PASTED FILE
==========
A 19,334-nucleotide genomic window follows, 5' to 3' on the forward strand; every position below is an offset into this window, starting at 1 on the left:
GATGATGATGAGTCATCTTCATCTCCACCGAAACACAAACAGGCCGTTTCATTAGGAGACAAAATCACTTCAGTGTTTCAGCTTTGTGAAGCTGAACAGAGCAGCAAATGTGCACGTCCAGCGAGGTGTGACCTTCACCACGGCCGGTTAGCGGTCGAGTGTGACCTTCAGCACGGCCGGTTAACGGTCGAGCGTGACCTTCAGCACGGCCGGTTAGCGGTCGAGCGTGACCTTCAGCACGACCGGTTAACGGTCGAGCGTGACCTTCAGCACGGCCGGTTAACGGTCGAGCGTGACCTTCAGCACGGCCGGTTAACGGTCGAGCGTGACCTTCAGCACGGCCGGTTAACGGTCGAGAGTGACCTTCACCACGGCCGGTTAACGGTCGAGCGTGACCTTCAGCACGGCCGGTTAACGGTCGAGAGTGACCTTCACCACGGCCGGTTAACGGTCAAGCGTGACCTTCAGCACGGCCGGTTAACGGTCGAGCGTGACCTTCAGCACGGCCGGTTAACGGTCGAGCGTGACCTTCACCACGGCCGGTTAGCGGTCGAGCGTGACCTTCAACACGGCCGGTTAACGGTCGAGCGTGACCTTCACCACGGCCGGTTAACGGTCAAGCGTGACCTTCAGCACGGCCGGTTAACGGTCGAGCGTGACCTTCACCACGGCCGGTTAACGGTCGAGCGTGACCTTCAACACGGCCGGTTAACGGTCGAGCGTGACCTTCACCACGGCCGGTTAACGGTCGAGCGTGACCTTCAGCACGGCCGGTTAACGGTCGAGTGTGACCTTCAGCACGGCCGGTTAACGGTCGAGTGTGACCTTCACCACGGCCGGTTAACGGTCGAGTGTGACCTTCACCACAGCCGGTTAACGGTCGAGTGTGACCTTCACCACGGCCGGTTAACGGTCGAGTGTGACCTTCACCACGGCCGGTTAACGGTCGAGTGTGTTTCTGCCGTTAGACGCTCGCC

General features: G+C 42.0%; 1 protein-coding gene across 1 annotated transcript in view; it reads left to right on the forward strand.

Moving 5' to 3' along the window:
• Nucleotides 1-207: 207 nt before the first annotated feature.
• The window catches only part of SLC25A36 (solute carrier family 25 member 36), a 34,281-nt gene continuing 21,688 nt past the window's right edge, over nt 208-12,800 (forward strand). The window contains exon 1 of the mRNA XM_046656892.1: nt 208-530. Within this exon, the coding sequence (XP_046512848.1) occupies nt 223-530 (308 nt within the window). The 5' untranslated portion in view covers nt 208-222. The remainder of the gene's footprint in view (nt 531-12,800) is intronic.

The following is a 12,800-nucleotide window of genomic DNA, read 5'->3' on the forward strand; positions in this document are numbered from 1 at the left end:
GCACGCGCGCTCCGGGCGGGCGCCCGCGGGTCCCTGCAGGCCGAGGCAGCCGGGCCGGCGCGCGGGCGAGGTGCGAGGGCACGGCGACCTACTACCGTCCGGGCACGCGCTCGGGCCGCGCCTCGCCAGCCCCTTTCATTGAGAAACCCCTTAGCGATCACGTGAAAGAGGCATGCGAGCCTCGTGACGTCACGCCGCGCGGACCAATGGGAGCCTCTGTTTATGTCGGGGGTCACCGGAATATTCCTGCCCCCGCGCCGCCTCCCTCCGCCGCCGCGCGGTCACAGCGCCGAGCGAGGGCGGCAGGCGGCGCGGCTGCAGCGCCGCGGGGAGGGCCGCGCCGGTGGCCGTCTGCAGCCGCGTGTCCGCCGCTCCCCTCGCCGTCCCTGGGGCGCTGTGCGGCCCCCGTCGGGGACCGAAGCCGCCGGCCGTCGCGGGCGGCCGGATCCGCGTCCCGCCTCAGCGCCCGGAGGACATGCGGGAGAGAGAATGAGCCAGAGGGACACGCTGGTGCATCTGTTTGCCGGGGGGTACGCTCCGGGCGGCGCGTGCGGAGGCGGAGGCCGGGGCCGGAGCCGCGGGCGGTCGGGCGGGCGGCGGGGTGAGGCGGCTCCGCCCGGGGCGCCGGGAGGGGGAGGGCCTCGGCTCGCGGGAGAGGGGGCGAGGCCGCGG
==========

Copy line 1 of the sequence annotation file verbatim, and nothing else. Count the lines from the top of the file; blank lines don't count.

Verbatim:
A 19,334-nucleotide genomic window follows, 5' to 3' on the forward strand; every position below is an offset into this window, starting at 1 on the left: